Charles: The Shuttle-Mir and the NASA Mir Program were instrumental in teaching folks like me how to work with international partners. I will tell you that the reason I have the international science job now for the Human Research Program is because I had the Russian experience in Phase One. Mike [Michael R.] Barratt, who was the program manager for the Human Research Program, saw the need for a more cross-participation between the U.S. and Russian segments, and engineered a collaborative program, and he identified me specifically as the person to help run the human research aspect of that collaborative program. He identified me because he and I both worked in Phase One together, and he knew that I had the background and the experience, and maybe even the temperament to work with our Russian colleagues, as well as our other international partner colleagues.

There are differences in degree of insight that is required, depending on the partner and depending on the circumstance. Clearly the one-year mission that we’re engaged in right now is largely bilateral. It really is like Phase One all over again; it really is U.S. and Russians. We have made sure to include the other international partners as much as possible, just so it’s not so blatantly bilateral. When I make public presentations and my presentations to program managers, I can say it’s a multilateral effort. My goal is to have multilateral human research on the Station for the purposes of this risk reduction. The one-year mission is largely bilateral, but our purpose on the one-year mission, in addition to acquiring the one-year experience, is to pioneer, or otherwise identify the processes that will allow us to do it on future increments, with all partners participating. The lessons we’re learning on the one-year mission are applicable to all future increments and all future investigations.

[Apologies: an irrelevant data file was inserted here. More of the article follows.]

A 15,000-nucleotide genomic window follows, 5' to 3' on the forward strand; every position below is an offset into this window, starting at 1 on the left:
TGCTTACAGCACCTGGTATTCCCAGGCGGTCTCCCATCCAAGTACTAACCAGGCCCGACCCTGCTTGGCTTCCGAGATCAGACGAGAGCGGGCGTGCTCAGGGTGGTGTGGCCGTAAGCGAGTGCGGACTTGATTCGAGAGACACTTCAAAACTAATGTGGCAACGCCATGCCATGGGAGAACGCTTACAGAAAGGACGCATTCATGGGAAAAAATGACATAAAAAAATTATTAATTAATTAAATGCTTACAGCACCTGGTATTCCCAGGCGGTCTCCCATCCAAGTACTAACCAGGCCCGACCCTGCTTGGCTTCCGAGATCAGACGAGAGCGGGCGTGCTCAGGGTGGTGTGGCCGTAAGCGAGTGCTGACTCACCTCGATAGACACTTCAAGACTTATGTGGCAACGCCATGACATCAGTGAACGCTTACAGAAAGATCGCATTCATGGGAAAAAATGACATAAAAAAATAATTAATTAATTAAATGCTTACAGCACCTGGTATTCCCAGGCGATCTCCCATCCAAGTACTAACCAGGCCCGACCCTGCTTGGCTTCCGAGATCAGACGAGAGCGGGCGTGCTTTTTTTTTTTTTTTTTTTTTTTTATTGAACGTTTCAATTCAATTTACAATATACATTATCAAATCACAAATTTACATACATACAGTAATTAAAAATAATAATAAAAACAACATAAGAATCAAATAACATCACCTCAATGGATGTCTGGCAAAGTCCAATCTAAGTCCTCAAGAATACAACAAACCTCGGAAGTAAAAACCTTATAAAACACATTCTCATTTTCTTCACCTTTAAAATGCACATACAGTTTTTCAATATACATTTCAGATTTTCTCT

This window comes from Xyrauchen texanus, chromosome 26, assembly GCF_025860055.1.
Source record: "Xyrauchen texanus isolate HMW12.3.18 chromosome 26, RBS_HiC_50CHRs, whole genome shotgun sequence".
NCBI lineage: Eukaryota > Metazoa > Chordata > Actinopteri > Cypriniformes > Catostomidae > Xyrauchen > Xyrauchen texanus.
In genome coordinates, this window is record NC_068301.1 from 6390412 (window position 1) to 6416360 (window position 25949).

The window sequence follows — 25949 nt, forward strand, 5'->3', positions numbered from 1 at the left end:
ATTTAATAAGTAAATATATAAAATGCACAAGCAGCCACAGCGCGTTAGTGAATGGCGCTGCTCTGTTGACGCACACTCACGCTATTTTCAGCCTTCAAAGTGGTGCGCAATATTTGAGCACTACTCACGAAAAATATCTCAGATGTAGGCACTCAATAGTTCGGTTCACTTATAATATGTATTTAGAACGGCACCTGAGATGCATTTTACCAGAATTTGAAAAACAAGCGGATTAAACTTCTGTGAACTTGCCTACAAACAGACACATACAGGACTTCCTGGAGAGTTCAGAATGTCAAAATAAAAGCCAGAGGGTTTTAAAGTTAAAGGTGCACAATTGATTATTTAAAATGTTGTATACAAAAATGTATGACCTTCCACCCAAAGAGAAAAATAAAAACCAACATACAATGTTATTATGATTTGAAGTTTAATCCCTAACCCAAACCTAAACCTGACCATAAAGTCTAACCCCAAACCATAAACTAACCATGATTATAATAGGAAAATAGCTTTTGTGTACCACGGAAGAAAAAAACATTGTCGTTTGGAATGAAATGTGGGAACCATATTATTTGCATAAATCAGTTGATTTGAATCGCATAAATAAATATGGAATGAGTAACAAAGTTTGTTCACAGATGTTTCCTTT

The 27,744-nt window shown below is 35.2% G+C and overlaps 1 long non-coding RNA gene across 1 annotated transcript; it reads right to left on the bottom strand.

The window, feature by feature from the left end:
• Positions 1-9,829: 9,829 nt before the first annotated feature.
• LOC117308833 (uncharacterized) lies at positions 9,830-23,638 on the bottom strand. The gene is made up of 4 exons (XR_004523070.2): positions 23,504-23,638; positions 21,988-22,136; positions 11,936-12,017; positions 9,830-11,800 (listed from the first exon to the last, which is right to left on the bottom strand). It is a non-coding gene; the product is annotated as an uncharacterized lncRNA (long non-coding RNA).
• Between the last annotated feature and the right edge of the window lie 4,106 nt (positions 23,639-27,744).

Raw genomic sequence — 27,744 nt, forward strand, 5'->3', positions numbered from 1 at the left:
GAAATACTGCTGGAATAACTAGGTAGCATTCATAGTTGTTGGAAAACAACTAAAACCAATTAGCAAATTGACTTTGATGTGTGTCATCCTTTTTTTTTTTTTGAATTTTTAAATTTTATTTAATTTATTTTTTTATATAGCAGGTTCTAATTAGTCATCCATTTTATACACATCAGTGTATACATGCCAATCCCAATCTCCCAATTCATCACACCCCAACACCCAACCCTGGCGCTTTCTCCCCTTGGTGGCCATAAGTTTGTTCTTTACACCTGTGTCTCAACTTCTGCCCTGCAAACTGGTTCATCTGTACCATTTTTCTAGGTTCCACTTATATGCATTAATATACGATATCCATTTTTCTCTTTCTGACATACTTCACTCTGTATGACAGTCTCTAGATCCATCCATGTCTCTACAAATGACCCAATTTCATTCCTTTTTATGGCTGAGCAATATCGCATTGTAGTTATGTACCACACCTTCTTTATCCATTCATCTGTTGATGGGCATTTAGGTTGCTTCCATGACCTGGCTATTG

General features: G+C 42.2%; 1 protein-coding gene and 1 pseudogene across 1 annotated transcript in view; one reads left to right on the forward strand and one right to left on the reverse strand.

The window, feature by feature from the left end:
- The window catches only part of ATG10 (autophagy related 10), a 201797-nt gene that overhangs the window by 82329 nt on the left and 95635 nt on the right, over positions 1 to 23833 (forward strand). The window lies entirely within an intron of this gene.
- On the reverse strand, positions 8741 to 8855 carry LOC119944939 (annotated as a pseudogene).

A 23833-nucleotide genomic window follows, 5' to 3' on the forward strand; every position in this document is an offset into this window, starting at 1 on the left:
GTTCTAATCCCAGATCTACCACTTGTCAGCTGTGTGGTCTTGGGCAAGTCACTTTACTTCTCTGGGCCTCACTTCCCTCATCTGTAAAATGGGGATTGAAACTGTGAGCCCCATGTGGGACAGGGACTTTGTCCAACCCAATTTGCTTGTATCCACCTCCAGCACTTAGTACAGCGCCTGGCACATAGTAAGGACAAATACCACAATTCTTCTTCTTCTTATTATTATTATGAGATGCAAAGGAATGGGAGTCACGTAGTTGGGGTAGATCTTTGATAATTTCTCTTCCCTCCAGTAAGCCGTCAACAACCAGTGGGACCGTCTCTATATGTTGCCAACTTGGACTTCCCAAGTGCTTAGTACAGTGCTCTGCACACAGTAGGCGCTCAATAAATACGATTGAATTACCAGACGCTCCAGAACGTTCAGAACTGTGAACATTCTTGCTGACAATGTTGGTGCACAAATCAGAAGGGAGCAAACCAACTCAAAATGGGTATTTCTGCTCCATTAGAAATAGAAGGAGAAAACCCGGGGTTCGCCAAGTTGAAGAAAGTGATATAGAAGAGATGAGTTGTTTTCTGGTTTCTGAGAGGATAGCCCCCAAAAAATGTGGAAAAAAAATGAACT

My goal is to have not a single investigation, like this Fluid Shifts Study, which is the most complex that’s ever been done in the Station. I want to have seven of those, on every increment, of the most complex thing that’s ever been done on the Space Station. That involves moving hardware and people and resources back and forth across the segments, and answering important questions that could only be answered on the Station, using resources that we have on the Station. This is a lesson learning opportunity, and it’s a way of demonstrating, in a very visible manner, that we’ve learned those lessons, we know how to apply them in the future, and now if you, the program managers of the Station Program, really want to have world-class research in the human physiology area done in your Station, this is what it’s going to take. Please tell your people that when we call them and ask for this and that resource, it’s okay, they can talk to us and they can actually give us those resources, and if not, they can help us figure out another way of doing it. It really is complex and it’s painful, but by repetition, it should be if not less complex, then at least less painful in the future. It should be something that we can do more and more of in the future.